Along with the removal of document barriers to admission, I supported the ‘Dakhila Abhiyan’. This was a process that had the support of the SCERT of Delhi, and was instrumental in generating awareness about school enrolment. Similarly, I found through my friends and unofficial team members that some fees (not exactly fees but some amount for some fund or the other) was being collected at the time of admission in the municipal schools. We first asked the MCD how the schools were colleting anything without receipt. So they issued an order to give receipt. The moment we had a receipt, we produced it in the court saying that here is proof that contrary to the stated policy the schools are charging money, and that free and compulsory education is not free. After that court judgment, now admission is truly cashless and paperless.

Another barrier to the right to elementary education in Delhi was also realised quite by chance. One of my educationist friends mentioned about the system in Mumbai, where despite education being a right until the age of fourteen, the municipal schools would give the children a TC at the end of the last class of the municipal school. The upper primary stage is in an aided school, also free, but it was not the responsibility of the government to see that the child who left the municipal school also was able to join an aided school. Then I realised that same is the case in Delhi. Even though the government provides secondary education, they do not care to take the children of the municipal schools from the last class of the municipal school to the next class in the upper primary in the government secondary school. I added this issue to an ongoing case, and sure enough, the order came that the right to education meant that the onus of education within the elementary stage was on the government, and that it was for the government to ensure the transition of children from the primary stage in the municipals to the upper primary stage in government schools. At first there was little response, but after filing a case of contempt of court, I think the government also realised that this was a good way to ensure a high transition rate. Today, each government secondary school has a number of feeder primary municipal schools attached to it, and the government is proud to have taken a lead in something that is now mandatory through the right to education Act.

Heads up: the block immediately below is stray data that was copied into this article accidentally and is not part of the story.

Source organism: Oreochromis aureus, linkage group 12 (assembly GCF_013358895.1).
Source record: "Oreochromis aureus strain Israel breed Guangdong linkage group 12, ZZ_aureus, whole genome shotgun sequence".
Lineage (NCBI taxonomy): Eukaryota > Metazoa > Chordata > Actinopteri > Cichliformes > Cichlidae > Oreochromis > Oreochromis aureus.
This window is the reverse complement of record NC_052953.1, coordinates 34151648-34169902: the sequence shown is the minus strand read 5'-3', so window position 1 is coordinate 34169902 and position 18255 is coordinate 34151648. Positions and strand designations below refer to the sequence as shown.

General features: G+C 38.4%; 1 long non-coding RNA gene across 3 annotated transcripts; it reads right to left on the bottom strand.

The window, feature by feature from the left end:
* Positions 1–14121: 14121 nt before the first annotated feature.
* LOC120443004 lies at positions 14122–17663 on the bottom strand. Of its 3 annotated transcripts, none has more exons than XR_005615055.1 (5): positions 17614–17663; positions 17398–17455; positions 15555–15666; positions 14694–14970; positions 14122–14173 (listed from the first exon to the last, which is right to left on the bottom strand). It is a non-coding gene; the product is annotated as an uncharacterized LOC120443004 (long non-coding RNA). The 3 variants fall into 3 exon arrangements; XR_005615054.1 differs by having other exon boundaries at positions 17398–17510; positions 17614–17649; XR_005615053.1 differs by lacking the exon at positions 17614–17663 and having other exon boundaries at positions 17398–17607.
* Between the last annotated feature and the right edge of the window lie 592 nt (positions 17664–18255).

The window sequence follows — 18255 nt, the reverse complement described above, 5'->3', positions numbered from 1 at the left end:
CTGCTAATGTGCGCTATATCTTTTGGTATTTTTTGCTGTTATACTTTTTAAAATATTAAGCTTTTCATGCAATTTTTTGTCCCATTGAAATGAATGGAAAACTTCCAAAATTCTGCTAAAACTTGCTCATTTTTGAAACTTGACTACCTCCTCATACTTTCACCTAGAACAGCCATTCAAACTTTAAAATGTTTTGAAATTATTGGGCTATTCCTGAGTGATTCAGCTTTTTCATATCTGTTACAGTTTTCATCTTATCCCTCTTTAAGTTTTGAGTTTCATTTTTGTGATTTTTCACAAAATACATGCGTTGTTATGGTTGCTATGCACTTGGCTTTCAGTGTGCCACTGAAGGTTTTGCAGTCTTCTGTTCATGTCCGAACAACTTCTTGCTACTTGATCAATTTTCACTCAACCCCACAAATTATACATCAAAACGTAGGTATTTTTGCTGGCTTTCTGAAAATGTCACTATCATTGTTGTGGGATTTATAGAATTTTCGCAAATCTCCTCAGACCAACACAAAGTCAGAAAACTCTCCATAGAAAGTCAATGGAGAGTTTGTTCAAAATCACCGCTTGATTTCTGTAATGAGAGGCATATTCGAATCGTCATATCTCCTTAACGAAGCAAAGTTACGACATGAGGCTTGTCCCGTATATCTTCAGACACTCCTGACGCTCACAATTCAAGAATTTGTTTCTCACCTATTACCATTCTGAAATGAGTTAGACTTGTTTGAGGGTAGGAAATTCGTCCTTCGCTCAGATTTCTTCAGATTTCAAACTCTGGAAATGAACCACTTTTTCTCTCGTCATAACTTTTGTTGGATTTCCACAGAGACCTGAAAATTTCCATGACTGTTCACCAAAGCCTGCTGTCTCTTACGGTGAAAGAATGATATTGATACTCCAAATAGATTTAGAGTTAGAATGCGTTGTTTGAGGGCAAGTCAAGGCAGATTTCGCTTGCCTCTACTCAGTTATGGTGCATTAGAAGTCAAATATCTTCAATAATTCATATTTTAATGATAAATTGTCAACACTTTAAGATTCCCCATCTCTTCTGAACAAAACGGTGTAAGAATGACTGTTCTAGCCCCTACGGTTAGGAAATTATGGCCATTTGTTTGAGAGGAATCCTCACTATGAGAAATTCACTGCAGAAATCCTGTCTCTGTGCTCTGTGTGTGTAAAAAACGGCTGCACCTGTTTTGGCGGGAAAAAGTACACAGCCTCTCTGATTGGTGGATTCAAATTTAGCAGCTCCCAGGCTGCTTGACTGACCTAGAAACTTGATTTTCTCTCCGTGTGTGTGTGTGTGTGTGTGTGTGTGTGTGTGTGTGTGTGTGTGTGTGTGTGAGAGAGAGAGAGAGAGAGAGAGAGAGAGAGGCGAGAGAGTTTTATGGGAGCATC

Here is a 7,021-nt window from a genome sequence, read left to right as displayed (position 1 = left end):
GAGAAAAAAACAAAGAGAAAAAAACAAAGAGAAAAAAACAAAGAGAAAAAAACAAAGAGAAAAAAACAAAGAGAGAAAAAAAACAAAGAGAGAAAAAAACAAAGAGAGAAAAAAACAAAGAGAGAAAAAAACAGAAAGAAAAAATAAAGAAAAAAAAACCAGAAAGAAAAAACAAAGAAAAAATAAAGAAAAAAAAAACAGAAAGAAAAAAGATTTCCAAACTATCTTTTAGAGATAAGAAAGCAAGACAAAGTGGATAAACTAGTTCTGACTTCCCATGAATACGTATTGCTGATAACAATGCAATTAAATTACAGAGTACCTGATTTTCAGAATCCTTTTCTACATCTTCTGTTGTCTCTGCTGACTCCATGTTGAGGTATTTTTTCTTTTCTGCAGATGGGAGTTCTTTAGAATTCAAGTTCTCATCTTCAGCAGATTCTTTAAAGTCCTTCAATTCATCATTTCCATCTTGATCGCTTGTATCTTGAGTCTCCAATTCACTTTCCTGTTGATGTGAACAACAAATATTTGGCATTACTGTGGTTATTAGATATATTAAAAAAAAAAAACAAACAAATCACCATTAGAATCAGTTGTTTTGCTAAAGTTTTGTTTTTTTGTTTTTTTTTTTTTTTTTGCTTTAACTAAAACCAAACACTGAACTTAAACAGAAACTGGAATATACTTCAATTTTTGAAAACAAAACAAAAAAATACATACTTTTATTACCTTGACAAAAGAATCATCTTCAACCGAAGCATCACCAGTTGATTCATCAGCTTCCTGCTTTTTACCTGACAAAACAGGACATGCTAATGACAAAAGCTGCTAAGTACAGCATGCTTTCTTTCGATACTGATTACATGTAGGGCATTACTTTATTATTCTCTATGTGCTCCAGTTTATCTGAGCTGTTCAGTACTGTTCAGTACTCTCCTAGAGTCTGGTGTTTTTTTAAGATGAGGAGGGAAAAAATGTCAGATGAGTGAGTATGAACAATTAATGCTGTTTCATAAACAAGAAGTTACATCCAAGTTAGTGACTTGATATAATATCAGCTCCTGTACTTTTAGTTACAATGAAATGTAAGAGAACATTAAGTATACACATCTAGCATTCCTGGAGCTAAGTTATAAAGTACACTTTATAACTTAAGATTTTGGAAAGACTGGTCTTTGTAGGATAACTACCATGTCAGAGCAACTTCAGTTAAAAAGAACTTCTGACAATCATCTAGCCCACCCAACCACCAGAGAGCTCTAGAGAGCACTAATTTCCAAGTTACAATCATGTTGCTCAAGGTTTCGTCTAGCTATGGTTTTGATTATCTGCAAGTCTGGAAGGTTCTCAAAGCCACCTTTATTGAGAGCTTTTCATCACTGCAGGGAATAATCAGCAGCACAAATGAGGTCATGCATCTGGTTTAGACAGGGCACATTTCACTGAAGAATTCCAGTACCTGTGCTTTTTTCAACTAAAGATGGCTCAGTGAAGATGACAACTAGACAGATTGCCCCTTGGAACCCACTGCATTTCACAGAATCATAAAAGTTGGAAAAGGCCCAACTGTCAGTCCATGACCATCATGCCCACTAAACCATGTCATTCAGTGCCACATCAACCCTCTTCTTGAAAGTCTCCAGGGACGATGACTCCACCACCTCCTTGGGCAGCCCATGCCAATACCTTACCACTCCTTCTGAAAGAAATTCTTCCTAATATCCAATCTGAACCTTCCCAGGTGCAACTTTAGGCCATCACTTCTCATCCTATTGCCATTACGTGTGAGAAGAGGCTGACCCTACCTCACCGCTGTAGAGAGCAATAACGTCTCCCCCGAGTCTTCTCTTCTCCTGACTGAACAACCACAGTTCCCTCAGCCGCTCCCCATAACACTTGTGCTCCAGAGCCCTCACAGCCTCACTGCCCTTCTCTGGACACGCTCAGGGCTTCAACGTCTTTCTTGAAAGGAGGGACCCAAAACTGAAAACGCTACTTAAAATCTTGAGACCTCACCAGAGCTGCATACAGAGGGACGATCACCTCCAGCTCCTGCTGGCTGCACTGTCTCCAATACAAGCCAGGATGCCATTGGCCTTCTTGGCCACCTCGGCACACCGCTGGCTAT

You can see therefore, that although when I started out, I neither knew about education, or about the ways in which children are deprived of their rights in the schools and outside the schools, I slowly began to gain awareness of what is happening. My only guide was the law, the Constitution of India, and the International Conventions. These gave me a frame of reference to judge whether what is happening is right or not.

However, I still go the schools, especially the schools in the outlying areas in Delhi in order to see if children are being deprived of their rights, and in what way. However, the problems of the rich are also no less the problems of right to education. Even though my practice also picked up regarding violation of rights in schools, I kept my time for my ‘own’ suo moto cases. One of these was regarding the admission of children of the weaker sections to the free seats that these children were to get after the school got a land grant from the government.

When I took this case to the court, suddenly, a large number of schools in Delhi spontaneously developed a change of heart and opened non formal education classes in the afternoon. The Delhi Government which had so far, not bothered to enforce this clause, suddenly became aware of it, although the same rule gave free land to the schools. They blamed the DDA which gave the land, and the DDA blamed the Directorate of Education, and ultimately rules were prepared, a criterion was evolved to decide who would be called ‘weaker section’, a process was evolved for securing an income certificate of economically weaker section. NGOs joined in the process to make the weaker sections aware of the process of obtaining admission to the schools. Even then, the schools were reluctant to admit the poor.